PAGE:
To me, he became a guiding light, an ideal. Now I am thirty and I follow his way. Only after my arrest I found out what happened to him. They said that he was sentenced to ten years imprisonment and that he died from cerebral embolism. However, I found out that he was sentenced to death and shot only because he was a Christian… If you sentence me you will take a father from his children. What will become of them? I supported them with my work. My wife who only earns 72 roubles can’t possibly do it… I know that the grain of truth will shoot forth one day. .. And, finally, before this tribunal I wish to proclaim those words that are dear to Christians the world over: “Christ has risen again.”
The sentences: Kusenko Juri, 5 years of hard labor; Mukhin Alexander, 5 years of normal imprisonment; Rasumoski Eugene, 4 years of normal imprisonment; Berg Helen, lost 20% of her wages for the duration of one year.
After we hear such reports we find it had to explain the present missions, dialogues and diplomatic agreements.
In a handwritten Russian letter composed by orthodox theologians and clandestinely distributed among the participants at the Zagorsk Synod the following warning addressed to the Christians of the West could be read: “The Church under Communism has been reduced to silence and its official representatives are all the time ready to declare that there is freedom of religion. Yet, it is the intention of the Soviet power not to subject the Church to the State or to reduce it to slavery but to destroy it. Enslavement and slavery are only steps to annihilation. While the State has declared war on faith and the Church, the Patriarchate pretends not to be aware of it; on the contrary, it attempts to convince all the world of the contrary. With our own eyes we have seen how the priests are failing their duties…Thieves are sneaking in at night because the soldier is not a good pastor. But the suffering of the new martyrs and confessors honors the Church. Indeed, the Church continues to exist thanks to the prayers of those Saints and unknown evangelization but not on account of maneuvers and agreements with Satan.”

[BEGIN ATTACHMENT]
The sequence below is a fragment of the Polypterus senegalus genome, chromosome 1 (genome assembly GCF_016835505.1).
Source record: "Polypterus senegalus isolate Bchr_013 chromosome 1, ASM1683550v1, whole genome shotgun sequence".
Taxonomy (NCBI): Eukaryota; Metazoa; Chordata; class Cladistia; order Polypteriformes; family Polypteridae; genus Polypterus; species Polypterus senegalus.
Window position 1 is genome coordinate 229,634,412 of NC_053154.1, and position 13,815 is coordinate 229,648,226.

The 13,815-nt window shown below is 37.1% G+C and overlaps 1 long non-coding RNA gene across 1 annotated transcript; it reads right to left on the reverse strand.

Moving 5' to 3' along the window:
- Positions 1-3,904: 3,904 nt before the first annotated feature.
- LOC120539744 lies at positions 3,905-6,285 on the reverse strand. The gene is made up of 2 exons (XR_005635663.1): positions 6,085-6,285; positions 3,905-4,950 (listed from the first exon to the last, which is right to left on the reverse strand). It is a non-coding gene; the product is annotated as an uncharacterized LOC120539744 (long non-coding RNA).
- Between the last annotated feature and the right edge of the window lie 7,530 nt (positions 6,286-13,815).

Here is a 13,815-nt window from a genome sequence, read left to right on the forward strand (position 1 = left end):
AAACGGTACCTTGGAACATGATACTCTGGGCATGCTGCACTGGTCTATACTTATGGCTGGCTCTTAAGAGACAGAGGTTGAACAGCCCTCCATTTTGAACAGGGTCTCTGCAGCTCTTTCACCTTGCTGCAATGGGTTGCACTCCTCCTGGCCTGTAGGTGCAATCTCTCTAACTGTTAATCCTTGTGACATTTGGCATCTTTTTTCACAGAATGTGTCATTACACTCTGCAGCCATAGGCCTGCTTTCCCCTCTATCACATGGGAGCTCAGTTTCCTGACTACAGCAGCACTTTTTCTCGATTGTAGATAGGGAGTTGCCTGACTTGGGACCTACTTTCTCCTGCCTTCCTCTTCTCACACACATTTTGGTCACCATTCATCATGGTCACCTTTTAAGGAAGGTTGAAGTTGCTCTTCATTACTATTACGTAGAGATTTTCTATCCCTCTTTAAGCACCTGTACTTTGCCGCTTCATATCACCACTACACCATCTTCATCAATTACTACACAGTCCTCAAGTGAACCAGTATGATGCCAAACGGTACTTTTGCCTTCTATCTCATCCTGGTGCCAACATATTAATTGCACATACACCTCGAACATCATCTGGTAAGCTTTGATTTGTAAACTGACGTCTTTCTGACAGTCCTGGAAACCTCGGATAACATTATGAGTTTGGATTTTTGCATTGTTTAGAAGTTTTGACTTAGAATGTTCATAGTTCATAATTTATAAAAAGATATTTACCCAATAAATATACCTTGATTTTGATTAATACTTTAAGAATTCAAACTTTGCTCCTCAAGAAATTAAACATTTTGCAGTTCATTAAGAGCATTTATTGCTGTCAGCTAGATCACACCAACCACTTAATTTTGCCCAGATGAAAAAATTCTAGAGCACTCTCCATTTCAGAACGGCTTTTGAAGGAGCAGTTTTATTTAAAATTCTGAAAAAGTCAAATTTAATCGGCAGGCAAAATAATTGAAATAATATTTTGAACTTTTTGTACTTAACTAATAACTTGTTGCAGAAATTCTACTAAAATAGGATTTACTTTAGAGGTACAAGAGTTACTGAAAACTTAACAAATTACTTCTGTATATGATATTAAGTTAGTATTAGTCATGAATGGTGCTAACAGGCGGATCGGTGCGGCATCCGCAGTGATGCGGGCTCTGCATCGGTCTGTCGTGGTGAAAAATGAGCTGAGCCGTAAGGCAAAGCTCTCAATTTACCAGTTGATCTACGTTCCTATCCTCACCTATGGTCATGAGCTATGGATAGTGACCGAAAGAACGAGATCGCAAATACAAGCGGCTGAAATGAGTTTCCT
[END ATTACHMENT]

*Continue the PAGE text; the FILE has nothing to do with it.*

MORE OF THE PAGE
This dramatic denouncement reported by Father Werenfried van Straaten in his famous bulletin concerns the Church of Moscow. The present colloquies, however, make it a topical subject for the West. The objective of Communism has always been the same: atheism has not been repudiated; religious freedom has not been restored. Today, they no more resort to those cruel persecutions that characterized the 50’s because they were producing effects to the contrary; today, they do not resort to arrests or dramatic trials as in the case of Mindszenty because they provoke emotion and disdain in the world. Yet, the Church continues to be oppressed and persecuted as then. It is denied any apostolic and missionary freedom.
Those who profess their religion, baptize their sons, attend church are banished. They have to be content with carrying out menial work and seeing their children excluded from school.
It is not true that anti-religious persecution has come to an end or lost its vigor. The hierarchy simply stopped making their denouncements because the Communist authorities, thanks to their intimidations or agreements, have obtained their silence.
The silence they want to impose in Italy is not very much different from the one in the USSR.
The priests and Catholic Marxists who said they would vote for divorce represent another step on the road of historic appeasements of which the Communists are so fond.